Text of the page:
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Author Nancy Rubin Stuart - The Reluctant Spiritualist: The Life of Maggie Fox, American Empress: The Life and Times of Marjorie Merriweather Post, Isabella of Castile: The First Renaissance

* You write that Queen Isabella was neither saint nor sinner. Is that your approach to all of your characters or are some truly saints or sinners? What would one have to do to be a saint or sinner to you?

I used that that terminology simply to streamline an understanding of Isabella of Castile, to help readers quickly grasp the contrasting images that have been attached to that queen throughout history --- as saint, sinner, and visionary. None of my books - including the biography on Queen Isabella - categorize people in such narrowly defined terms. Each human being has both good and bad qualities, sometimes weighing more heavily on one side of the spectrum than the other, but rarely is anyone all good or all bad. I don't see people in those terms. If I did, I guess I would characterize "sinners" as people who routinely put their own needs ahead of others, are destructive to loved ones, acquaintances, and to society as a whole. A saint, I suppose, would have the opposite traits, that is, would always put the needs of others and of society ahead of his own.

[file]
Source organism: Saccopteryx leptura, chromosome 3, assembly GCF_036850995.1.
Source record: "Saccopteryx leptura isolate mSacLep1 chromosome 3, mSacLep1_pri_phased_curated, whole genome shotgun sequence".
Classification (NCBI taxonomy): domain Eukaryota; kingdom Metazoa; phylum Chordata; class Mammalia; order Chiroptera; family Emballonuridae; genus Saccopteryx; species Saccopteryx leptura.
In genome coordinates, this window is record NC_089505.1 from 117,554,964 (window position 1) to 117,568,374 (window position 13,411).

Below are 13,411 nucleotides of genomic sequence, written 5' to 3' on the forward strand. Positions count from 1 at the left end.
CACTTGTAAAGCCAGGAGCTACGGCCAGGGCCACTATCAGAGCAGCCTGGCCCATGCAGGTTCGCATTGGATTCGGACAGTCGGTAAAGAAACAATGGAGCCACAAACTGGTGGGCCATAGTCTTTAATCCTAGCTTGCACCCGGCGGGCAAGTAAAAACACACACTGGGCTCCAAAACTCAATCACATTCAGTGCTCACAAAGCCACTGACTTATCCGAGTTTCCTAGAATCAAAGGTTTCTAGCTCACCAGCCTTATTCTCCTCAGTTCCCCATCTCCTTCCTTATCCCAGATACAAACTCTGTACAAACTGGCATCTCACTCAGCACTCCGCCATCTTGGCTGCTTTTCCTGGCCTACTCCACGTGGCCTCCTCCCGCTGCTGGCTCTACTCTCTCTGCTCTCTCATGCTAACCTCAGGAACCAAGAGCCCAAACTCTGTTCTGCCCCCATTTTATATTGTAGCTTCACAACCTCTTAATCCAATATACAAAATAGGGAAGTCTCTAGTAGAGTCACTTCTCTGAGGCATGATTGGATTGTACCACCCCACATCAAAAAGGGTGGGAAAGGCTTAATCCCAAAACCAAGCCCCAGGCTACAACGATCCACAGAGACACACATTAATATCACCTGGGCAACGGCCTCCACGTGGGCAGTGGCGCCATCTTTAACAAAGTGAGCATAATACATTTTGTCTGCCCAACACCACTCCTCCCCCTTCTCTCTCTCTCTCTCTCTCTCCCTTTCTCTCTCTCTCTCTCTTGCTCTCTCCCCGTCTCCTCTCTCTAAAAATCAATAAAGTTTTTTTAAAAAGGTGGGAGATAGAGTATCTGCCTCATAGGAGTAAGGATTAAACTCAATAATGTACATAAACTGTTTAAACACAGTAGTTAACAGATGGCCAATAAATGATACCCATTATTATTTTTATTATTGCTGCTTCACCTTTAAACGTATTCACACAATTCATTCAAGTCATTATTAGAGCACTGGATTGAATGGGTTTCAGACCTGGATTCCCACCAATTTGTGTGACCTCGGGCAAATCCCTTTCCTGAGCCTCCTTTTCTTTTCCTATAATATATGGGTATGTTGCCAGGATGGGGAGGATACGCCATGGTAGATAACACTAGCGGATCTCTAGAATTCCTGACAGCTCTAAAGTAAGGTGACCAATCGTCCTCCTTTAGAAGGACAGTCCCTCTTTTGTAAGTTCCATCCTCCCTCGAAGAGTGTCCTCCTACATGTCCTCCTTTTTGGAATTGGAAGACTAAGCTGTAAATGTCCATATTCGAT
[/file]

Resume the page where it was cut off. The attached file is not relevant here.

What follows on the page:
* Any incidents in childhood that presaged your career?

I've been told that I was a creative child. My parents certainly fostered that by giving me art, piano, and ballet lessons. By early adolescence I was a skilled enough ballerina to perform professionally and continued doing so until I entered college. My real loves though, were reading and writing. By the time I was nine I wrote a little collection of stories about our dog which apparently impressed my teacher. Still, it wasn't until I was in college that I realized I wanted to be a professional writer.

* When you were a kid, what did you want to be when you grew up?

I really wasn't sure but I thought it would be something in the arts, perhaps choreography, something involving the theater, or writing.

* What crowd did you hang out with in high school?

I was "unusual" I guess you would say. I was not part of the "cool" crowd, the cheerleaders and football players, or the crowd that had wild parties on weekends. Frankly I had little time because I was dancing professionally most weekends or in rehearsal. During the week I took daily ballet classes, studied hard, participated in school clubs and served on the yearbook. Most of my friends were a scattered collection of students, but not part of one particular crowd.